Historically, organizations have used their internal lists (particularly blacklists) to add on any suspicions or customers they want to track without applying a level of rigor or oversight. It has often involved non-sanctions or even non-Financial Crime staff adding list entries for a variety of reasons that are not documented or controlled. Technology can be a simple way to resolve a future manual tick-back exercise or a lapse in governance by building tools and controls with a centralized workflow, approval process and automated audit trail.

5. A defined policy, standard and screening risk appetite

Third-party list providers are often comprehensive in the breadth of their offerings; however, they provide little guidance on what specific watch lists FIs should screen against. Ultimately, the decision is a choice only the FI can make, usually influenced by its geographical exposure, countries they interact with and customer demographic.

Effective list management is dependent on an enforced policy. A clearly defined global sanctions policy should determine which lists are screened against at a minimum across the group, with local addenda providing additional requirements on a case-by-case basis. This allows not only effective documentation of screening risk appetite but also the rationalization of lists that fall out of scope, thereby ensuring the generation of relevant alerts.

6. PEP and relative or close associate definition and list rationalization

The rationalization of lists is as relevant for PEPs as it is for sanctions. A clear internal definition of a PEP and what constitutes a relevant relative or close associate (RCA) is crucial in managing alert volumes by removing list entries that fall outside of this scope.

There are multiple ways of tackling this task – from the broad stroke removal of whole sub-categories of PEP from the list being consumed to using advanced technologies such as natural language processing (NLP) to identify and categorize key words within the records information. NLP presents a unique opportunity to extract maximum insight from free text fields in lists – information often ignored by many screening engines. This unstructured data often provides context to a PEP’s status and identity, including approximate age, role history and description of connections to other named entities, strengthening any judgement on whether a given entity falls inside or out of risk appetite.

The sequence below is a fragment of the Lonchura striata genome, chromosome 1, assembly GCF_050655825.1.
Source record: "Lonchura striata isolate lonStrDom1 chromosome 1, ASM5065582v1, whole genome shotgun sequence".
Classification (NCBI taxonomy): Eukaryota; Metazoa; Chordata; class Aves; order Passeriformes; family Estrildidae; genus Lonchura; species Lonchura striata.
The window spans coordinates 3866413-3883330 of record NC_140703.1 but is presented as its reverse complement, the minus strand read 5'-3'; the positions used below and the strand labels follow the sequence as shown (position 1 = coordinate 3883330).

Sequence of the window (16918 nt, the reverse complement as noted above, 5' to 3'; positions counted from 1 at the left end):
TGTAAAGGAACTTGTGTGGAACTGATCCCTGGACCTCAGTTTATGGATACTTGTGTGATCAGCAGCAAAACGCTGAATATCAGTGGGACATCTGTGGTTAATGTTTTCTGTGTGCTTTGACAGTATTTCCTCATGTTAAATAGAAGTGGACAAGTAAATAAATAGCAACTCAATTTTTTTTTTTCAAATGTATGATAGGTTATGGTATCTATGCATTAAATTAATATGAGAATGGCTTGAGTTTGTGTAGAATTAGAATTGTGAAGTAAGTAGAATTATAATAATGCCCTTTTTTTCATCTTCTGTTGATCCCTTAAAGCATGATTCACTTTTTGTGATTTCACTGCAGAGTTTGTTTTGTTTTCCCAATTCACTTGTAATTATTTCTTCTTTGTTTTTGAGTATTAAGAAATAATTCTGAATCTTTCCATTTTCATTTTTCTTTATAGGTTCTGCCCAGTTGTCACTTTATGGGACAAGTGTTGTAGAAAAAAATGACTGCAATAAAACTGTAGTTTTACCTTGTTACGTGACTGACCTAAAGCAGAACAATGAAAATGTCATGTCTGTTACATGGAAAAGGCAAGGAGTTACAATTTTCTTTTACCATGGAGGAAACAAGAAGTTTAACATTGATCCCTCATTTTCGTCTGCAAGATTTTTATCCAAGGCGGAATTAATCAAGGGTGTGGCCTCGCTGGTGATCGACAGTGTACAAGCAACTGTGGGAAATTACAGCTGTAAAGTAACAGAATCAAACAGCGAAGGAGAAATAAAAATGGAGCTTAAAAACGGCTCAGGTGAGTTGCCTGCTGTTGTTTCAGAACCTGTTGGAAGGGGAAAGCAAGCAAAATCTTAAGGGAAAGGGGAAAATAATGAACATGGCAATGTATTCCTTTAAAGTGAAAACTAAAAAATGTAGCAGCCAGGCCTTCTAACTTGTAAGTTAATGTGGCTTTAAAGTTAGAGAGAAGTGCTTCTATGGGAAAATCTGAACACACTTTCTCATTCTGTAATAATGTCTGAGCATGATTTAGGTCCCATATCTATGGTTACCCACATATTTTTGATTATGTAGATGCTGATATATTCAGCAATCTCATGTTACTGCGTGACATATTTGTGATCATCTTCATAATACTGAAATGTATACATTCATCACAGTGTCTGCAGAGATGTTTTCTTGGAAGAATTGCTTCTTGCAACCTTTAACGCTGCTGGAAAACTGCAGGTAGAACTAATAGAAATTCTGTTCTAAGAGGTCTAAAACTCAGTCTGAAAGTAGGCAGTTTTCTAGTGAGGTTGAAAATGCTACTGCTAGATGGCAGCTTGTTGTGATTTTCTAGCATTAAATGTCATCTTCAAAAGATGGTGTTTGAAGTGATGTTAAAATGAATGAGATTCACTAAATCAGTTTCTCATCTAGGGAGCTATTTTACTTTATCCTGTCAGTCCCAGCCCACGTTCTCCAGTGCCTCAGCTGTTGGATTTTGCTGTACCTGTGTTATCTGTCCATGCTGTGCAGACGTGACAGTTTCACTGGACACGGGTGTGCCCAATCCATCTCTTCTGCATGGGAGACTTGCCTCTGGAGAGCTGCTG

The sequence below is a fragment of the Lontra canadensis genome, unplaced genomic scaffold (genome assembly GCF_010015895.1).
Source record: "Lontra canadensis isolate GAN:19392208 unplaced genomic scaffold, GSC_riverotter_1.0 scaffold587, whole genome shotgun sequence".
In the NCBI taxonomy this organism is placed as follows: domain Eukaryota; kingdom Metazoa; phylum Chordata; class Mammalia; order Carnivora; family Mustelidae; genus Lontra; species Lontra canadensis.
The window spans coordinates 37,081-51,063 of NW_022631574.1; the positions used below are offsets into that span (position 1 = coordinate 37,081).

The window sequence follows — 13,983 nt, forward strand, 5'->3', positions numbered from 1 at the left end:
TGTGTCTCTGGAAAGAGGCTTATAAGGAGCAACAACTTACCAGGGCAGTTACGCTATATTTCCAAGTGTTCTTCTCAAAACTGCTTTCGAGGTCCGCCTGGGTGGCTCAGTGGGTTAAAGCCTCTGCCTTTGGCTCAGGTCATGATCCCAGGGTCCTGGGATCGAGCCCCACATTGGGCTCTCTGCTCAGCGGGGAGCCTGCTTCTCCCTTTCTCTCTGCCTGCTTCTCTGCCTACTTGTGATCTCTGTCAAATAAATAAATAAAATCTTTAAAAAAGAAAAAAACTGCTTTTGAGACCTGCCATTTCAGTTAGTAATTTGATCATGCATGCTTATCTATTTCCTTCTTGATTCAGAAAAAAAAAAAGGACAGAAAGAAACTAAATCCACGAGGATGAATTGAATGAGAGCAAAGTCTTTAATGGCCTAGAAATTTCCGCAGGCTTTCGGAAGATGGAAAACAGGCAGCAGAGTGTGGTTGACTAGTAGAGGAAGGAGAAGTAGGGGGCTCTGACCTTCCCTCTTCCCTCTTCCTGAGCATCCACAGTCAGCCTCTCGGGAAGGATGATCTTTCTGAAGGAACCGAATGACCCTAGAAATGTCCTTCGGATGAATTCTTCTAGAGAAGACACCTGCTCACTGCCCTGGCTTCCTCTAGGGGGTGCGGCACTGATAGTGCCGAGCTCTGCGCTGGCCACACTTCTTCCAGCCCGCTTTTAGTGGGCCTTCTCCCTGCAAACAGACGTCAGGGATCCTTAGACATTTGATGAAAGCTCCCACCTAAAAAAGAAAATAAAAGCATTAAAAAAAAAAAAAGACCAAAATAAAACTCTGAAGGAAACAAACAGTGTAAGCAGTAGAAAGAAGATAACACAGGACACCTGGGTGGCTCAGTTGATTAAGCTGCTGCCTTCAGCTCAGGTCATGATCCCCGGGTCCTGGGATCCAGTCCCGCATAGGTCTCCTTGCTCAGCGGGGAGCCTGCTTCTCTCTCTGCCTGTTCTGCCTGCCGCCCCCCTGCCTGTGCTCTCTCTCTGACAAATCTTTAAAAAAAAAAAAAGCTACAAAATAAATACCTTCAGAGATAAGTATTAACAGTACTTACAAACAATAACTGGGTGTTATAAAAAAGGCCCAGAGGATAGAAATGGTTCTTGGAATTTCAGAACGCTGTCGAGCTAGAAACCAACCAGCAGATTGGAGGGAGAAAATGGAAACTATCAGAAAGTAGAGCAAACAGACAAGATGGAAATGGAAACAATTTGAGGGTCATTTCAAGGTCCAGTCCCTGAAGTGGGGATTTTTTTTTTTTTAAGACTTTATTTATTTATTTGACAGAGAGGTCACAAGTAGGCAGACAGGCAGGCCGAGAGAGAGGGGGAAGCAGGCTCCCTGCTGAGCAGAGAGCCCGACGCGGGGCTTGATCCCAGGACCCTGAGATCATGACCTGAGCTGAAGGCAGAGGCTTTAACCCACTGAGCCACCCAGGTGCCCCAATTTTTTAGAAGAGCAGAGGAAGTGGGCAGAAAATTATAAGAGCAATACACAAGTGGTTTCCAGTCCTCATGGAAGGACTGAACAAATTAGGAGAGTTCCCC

Jeremy Round, Managing Director, SQA Consulting, provides further insight into how the EU’s Fifth Money Laundering Directive may further affect this issue.

The EU’s Fifth Money Laundering Directive will require all EU governments to define which roles qualify as PEP status. It will be very interesting to see what disparity is created across the EU as each government independently identifies those roles.
Jeremy Round
Managing Director, SQA Consulting
7. Governance, committees and defined roles and responsibilities

Much of this article has focused on the application of technology to better manage lists; however, underpinning every aspect should be the application of a strong governance model. Without it, none of the above is possible. From the implementation of regular list management forums on both a global and local level, where key regulatory changes, entry updates and associated impact assessments are discussed, through to clearly defined roles and responsibilities for the daily tasks involved, overarching governance is key to a well-oiled machine.

Clearly the application of technology has a key role to play in establishing effective list management control; this article considers entity analytics, network analytics, APIs, cloud computing, machine learning, and NLP techniques. EY List Management Maturity Matrix considers the foundational platforms and appropriate sequence of application of these technologies.


At first glance, list management for screening appears to be a simple task. However, the level of risk associated with ‘getting it wrong’ makes it worth an FI’s investment in time and thought. There is no ‘one size fits all’ approach for effective list management. However, the seven steps outlined in this article should provide some guidance on how to optimize your current processes and enhance your existing control framework.

About this article

By Patrick Craig

EY EMEIA Financial Crime Technology Lead

Helping banks get the most out of their financial crime risk management programs. Experienced with compliance and AML technologies.